Key tests at resistance ahead of earnings season

Preface: Explaining our market timing models 

We maintain several market timing models, each with differing time horizons. The “Ultimate Market Timing Model” is a long-term market timing model based on the research outlined in our post, Building the ultimate market timing model. This model tends to generate only a handful of signals each decade.


The Trend Asset Allocation Model is an asset allocation model that applies trend-following principles based on the inputs of global stock and commodity prices. This model has a shorter time horizon and tends to turn over about 4-6 times a year. The performance and full details of a model portfolio based on the out-of-sample signals of the Trend Model can be found here.



My inner trader uses a trading model, which is a blend of price momentum (is the Trend Model becoming more bullish, or bearish?) and overbought/oversold extremes (don’t buy if the trend is overbought, and vice versa). Subscribers receive real-time alerts of model changes, and a hypothetical trading record of the email alerts is updated weekly here. The hypothetical trading record of the trading model of the real-time alerts that began in March 2016 is shown below.



The latest signals of each model are as follows:
  • Ultimate market timing model: Sell equities
  • Trend Model signal: Neutral
  • Trading model: Bearish

Update schedule: I generally update model readings on my site on weekends. I am also on Twitter at @humblestudent and on Mastodon at Subscribers receive real-time alerts of trading model changes, and a hypothetical trading record of those email alerts is shown here.

Subscribers can access the latest signal in real-time here.


A test at trend resistance

The S&P 500 has rallied up to trend line resistance at about the 4000 level and it faces key tests.



Can the bulls stage a breakout? Here are the bull and bear cases.



Breadth thrust buy signals

Price momentum is flashing a buy signal again. Technical analyst Walter Deemer flagged a “breakaway momentum” buy signal and a Whaley Breadth Thrust which triggered last Thursday. If history is any guide, such circumstances have marked the start of new bull markets and continued equity strength.



That said, we have seen two previously “can’t miss” bullish momentum signals during this bear market. The percentage of S&P 500 stocks above their 50 dma recovered from below 10% to over 90% twice in the last year. Until 2022, past episodes have marked the start of fresh bulls. I am keeping an open mind, but I need to see more bullish follow-through before turning bullish.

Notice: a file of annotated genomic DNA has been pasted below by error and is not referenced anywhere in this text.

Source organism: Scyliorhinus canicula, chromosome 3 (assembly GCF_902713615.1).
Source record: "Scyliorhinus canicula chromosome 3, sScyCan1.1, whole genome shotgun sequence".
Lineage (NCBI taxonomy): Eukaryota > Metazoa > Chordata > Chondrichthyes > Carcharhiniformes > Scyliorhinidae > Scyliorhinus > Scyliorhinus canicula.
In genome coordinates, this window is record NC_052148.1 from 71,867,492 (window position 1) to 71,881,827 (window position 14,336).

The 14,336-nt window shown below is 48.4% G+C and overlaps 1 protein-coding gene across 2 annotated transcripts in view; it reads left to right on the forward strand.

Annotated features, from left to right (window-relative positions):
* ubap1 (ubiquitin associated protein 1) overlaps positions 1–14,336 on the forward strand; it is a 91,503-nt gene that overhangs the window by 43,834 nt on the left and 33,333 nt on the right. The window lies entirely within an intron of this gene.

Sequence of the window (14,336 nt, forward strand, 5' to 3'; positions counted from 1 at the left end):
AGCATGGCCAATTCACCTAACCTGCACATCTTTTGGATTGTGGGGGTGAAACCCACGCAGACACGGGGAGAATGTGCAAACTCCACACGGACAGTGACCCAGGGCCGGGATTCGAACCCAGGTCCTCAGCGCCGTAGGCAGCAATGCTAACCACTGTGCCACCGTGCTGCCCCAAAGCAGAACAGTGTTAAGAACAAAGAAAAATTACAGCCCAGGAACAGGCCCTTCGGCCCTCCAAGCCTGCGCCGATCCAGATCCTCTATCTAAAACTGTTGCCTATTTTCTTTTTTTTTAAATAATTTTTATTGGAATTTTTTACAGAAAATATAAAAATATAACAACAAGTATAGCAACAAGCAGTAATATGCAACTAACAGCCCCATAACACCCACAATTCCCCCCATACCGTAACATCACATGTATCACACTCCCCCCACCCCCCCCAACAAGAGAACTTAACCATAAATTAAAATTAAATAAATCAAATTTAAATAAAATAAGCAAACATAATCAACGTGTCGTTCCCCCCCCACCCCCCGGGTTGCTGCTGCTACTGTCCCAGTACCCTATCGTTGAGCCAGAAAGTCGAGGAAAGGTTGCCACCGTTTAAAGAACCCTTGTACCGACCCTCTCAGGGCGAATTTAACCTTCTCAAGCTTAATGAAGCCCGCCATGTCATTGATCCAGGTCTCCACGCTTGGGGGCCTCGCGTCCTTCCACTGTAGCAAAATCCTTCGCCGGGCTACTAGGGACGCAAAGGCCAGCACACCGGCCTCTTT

Immediate failures of breadth thrust signals may be related to monetary conditions. There have been only six out-of-sample Zweig Breadth Thrust buy signals since Marty Zweig published his book that outlined his system. While the market was higher 12 months later in all cases, stock prices did not rise immediately in two instances during periods when the Fed was hiking rates.



Tactically, the market is exhibiting a series of overbought conditions. The S&P 500 has reached the top of its Bollinger Band. The VIX Index has reached the bottom of its Bollinger Band. The percentage of S&P 500 stocks above their 20 dma is above 80%. On one hand, these could be signs of a “good overbought” condition that kicks off a sustained rally, or they could be signs of bullish exhaustion.



For another perspective on the overbought and extended nature of the stock market, the Zweig Breadth Thrust Indicator reached a reading of 0.67 on Thursday, which is well above the 0.615 level necessary to mark the overbought condition for a breadth thrust. That said, the ZBT Indicator did not surge from oversold to overbought within the 10 day window necessary to register a buy signal. There were 11 occasions when the ZBT Indicator became this overbought in the last 20 years outside of ZBT buy signals (dotted blue lines). Of the 11 overbought conditions, the market pulled back in seven (pink lines) and continued to advance in four instances (grey lines).




A VVIX warning

One clue of how to resolve the bull and bear question comes from the VVIX Index, which is the volatility of the VIX. The S&P 500 and VVIX 5-day correlation spiked above 0.5 while the NYSE McClellan Oscillator is overbought, which is a tactical sell signal with a strong bearish bias.




Earnings season acid test

The acid test for the stock market will be Q4 earnings season, which is just starting. The bulk of S&P 500 earnings reporting in late January.



As we enter reporting season, Gina Martin Adams of Bloomberg Intelligence observed that the consensus is calling for a shallow earnings recession to last until Q3 and sales growth to decelerate to nearly zero by mid-2023. 



The risks are high. Mark Hulbert argued that the elevated nature of operating margins and growth outlook makes the equity return outlook challenging.